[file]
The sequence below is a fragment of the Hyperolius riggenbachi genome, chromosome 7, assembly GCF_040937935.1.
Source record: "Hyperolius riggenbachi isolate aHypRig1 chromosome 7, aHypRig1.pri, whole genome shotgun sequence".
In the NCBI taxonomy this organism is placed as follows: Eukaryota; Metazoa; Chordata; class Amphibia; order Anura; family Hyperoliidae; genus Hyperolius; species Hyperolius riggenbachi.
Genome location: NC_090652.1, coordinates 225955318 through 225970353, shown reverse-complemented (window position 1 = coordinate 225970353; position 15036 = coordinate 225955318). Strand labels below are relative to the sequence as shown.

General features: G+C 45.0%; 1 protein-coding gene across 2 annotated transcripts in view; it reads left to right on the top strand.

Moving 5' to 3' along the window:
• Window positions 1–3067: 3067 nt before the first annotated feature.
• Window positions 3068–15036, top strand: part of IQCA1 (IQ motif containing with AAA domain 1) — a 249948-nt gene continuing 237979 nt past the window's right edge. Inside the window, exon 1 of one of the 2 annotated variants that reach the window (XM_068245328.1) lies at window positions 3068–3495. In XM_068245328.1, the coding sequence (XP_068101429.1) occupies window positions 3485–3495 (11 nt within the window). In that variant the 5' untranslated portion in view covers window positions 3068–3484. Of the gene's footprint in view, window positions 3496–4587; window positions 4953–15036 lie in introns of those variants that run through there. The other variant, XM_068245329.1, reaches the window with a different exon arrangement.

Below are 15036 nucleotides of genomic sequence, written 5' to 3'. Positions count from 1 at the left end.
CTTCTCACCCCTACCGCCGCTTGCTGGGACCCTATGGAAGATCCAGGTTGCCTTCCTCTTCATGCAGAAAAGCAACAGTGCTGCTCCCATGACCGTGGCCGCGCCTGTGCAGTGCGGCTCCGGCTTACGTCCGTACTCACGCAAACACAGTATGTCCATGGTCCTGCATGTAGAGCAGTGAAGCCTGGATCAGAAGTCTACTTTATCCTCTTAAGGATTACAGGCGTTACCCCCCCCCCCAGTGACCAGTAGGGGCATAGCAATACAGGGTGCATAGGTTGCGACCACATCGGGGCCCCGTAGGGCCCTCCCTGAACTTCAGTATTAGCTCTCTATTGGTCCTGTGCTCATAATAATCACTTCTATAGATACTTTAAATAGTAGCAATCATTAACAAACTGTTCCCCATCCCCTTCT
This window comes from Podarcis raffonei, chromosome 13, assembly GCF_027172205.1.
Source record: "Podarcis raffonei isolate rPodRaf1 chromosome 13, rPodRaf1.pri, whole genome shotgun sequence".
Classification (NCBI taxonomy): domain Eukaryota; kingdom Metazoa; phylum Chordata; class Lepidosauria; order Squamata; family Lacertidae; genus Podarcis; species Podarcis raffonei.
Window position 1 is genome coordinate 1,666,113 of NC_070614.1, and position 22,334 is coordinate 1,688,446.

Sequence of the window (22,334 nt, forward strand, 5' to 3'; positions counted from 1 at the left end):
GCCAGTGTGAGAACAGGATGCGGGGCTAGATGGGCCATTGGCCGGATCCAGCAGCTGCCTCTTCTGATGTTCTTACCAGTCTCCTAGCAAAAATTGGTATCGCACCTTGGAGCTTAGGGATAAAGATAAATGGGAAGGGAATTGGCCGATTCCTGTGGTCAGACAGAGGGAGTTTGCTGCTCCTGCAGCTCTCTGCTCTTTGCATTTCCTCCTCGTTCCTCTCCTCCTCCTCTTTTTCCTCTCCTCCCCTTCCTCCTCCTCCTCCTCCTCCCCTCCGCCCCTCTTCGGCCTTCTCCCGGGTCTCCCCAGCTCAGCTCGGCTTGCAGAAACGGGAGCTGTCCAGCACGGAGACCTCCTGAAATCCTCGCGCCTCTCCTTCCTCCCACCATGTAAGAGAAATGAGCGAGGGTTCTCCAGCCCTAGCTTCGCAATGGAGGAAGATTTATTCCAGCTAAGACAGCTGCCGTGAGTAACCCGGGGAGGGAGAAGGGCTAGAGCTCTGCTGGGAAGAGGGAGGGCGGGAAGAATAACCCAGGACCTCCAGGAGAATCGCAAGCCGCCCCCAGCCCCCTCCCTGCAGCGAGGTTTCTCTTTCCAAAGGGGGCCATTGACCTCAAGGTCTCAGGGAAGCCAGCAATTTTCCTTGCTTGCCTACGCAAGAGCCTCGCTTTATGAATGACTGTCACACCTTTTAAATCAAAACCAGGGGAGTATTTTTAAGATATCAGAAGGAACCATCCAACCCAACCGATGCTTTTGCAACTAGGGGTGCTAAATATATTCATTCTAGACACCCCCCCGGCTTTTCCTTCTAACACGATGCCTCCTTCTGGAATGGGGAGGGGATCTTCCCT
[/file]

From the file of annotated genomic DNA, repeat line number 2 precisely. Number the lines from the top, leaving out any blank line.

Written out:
Source record: "Hyperolius riggenbachi isolate aHypRig1 chromosome 7, aHypRig1.pri, whole genome shotgun sequence".